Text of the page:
The cruise ship Adventure of the Seas rests in Frenchman Bay off downtown Bar Harbor in this July 2019 file photo. Credit: Bill Trotter / BDN

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Bar Harbor shut its doors to all cruise ships for the rest of the year on Tuesday night, after councilors heard a cruise line’s plans to restart small cruises this summer and fall.

The town, which normally gets more than 100 cruise ship visits annually between late April and early November, has had no cruise ship visits this year after the vessels became early hot spots for coronavirus transmission. The U.S. Centers for Disease Control and Prevention has barred cruise ships carrying 250 or more passengers from operating in U.S. waters through July 24, and a trade group representing cruise lines has decided that its members won’t resume cruises of that size until at least Sept. 15.

But Paul Taiclet, a vice president of American Cruise Lines, told Bar Harbor councilors on Tuesday that its cruises weren’t subject to the CDC’s no-sail order or the trade group’s suspension because the firm operates ships that carry fewer than 250 passengers.

Taiclet was seeking the town’s support for the firm’s plan to resume bringing passengers to Bar Harbor this summer under added precautions to prevent the coronavirus’ spread. The cruise line would then present a letter of support to state health officials and Gov. Janet Mills while the state considers whether to allow the company to resume cruises in Maine. American Cruise Lines also is hoping to get letters of support from town officials in Camden and Rockland, Taiclet said.

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The cruise line’s ship American Constitution, which normally carries 170 passengers and 25 crew, would limit its passenger capacity to 60 for each of the seven visits it would make to Bar Harbor this summer and fall, and would have fewer crew members, too, Taiclet said. The company would conduct routine medical screening of passengers and crew, including when they leave or board the ship, and would mandate social distancing on the ship.

Only 25 passengers would be allowed to leave the ship at a time to allow for social distancing on bus tours through Acadia National Park, and they would have to comply with state and local requirements to wear masks and keep their distance from others while on shore, Taiclet said.

States where the company draws customers include Arizona, Texas, California, and Florida, as well as several in the Northeast, he said. Arizona, Texas, California and Florida have recently experienced sharp upticks in coronavirus cases.

“We understand the sensitivity of bringing outsiders to the state of Maine,” Taiclet told the council. “We feel we can do it safely.”

But Councilor Stephen Coston was the only councilor to support the company’s request. While several councilors said they are grateful American Cruise Lines has brought passengers to Bar Harbor for several years, and that they hope their ships and customers will return in 2021, they do not think any cruise ships should come to Bar Harbor this year.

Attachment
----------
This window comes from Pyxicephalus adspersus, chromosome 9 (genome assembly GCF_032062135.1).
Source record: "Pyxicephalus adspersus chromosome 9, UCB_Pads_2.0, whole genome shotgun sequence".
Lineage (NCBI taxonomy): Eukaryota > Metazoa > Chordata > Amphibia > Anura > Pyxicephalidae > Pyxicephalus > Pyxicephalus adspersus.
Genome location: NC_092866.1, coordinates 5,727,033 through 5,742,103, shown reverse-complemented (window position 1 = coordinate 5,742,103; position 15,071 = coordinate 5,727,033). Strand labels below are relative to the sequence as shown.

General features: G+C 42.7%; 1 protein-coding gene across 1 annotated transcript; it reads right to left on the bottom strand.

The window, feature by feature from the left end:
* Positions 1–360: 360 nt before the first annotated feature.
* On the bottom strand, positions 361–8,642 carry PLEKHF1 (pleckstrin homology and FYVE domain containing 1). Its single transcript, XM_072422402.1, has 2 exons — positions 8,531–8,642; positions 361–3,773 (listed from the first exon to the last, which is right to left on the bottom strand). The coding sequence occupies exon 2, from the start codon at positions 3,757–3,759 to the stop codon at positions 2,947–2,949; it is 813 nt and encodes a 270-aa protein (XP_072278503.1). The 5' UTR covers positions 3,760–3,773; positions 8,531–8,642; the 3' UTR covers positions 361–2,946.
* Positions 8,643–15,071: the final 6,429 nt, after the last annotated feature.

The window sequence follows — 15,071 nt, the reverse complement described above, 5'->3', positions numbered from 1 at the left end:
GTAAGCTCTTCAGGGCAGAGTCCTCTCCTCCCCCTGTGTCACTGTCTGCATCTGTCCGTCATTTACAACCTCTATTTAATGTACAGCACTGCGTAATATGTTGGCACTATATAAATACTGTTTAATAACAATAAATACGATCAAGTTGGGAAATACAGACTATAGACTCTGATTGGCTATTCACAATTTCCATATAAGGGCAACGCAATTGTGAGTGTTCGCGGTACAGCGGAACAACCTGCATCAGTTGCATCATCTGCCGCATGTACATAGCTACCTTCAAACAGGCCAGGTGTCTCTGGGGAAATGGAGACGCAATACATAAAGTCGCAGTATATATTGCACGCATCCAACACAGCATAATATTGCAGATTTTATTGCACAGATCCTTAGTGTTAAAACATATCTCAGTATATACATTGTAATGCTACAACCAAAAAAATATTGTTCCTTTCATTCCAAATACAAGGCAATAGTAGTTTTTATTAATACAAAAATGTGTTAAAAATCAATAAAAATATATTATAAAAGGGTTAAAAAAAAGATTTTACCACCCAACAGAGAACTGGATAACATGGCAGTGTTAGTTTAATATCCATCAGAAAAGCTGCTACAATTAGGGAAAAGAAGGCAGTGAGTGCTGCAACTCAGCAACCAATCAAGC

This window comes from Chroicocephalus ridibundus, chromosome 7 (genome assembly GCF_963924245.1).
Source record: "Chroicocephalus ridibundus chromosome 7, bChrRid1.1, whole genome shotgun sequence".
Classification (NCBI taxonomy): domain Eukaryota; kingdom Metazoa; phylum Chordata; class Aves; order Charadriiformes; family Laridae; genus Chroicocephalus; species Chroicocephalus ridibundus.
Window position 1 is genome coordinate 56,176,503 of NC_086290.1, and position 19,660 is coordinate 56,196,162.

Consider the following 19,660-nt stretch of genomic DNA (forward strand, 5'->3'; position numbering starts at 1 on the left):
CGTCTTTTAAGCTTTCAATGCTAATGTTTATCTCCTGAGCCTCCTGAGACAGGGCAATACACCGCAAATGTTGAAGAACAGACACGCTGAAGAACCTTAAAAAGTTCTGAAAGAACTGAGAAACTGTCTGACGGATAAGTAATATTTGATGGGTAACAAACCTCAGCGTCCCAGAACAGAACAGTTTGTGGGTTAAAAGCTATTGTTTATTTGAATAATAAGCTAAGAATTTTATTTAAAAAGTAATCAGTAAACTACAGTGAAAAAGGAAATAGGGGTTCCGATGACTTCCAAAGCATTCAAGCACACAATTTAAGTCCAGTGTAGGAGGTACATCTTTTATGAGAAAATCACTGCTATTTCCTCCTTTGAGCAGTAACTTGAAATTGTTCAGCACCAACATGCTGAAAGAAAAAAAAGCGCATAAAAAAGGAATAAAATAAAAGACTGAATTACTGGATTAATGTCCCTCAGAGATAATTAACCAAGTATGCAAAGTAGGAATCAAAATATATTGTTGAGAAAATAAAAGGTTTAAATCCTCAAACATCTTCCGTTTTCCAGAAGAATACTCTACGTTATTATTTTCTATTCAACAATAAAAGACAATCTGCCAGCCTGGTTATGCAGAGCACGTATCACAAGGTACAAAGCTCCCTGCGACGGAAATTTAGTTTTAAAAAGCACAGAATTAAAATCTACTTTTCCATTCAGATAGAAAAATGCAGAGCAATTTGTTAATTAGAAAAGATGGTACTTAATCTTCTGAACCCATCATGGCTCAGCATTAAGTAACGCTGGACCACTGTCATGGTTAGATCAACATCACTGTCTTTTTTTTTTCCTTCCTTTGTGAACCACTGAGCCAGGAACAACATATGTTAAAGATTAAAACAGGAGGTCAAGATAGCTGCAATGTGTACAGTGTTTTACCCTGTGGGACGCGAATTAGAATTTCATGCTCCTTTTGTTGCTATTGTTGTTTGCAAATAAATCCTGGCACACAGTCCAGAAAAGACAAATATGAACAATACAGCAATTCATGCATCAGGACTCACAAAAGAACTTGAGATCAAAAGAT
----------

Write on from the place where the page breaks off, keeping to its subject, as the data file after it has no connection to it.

Councilor Jill Goldthwait said she had received many emails from people interested in whether the town would allow the cruise line to bring passengers to Bar Harbor this summer, and almost all were opposed to the idea. The only email she received in support of it was from the local chamber of commerce.

“Nothing is normal. Everything is stressful,” Goldthwait said, adding that many retailers have struggled to get customers to wear face masks in their stores. “It might be bad to add another level of stress to what is a high level of stress already.”

Councilor Erin Cough said that if the town allowed small cruise ship visits to resume, it could create a perception that Bar Harbor is not doing enough to fight the spread of the disease, which in turn could keep other potential visitors away from the town.

“They’re just too afraid,” Cough said of local residents. “You just can’t add another threat to this already worn-out community.”

Councilor Matt Hochman echoed that concern, saying that the 420 total passengers the company would bring to Bar Harbor over the course of the summer is a relatively small number.

“I don’t think the risk is worth the reward,” Hochman said. “I don’t think 2020 is the year for it.”

After a motion made by Coston to support the company’s COVID-19 operations plans failed due to a lack of a second, the council voted 6-1 (with Coston opposed) to bar all cruise ships — not just those operated by American Cruise Lines — from stopping in Bar Harbor for the remainder of 2020.

The council also discussed whether to pass a local emergency ordinance that would require everyone to wear face masks in public, but decided to table the matter until July 21. Mills has said she will order many businesses in coastal counties and larger cities to require their customers wear face coverings, and councilors said they want to see the order before deciding whether to pass a local ordinance.

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Bill Trotter

A news reporter in coastal Maine for more than 20 years, Bill Trotter writes about how the Atlantic Ocean and the state's iconic coastline help to shape the lives of coastal Maine residents and visitors....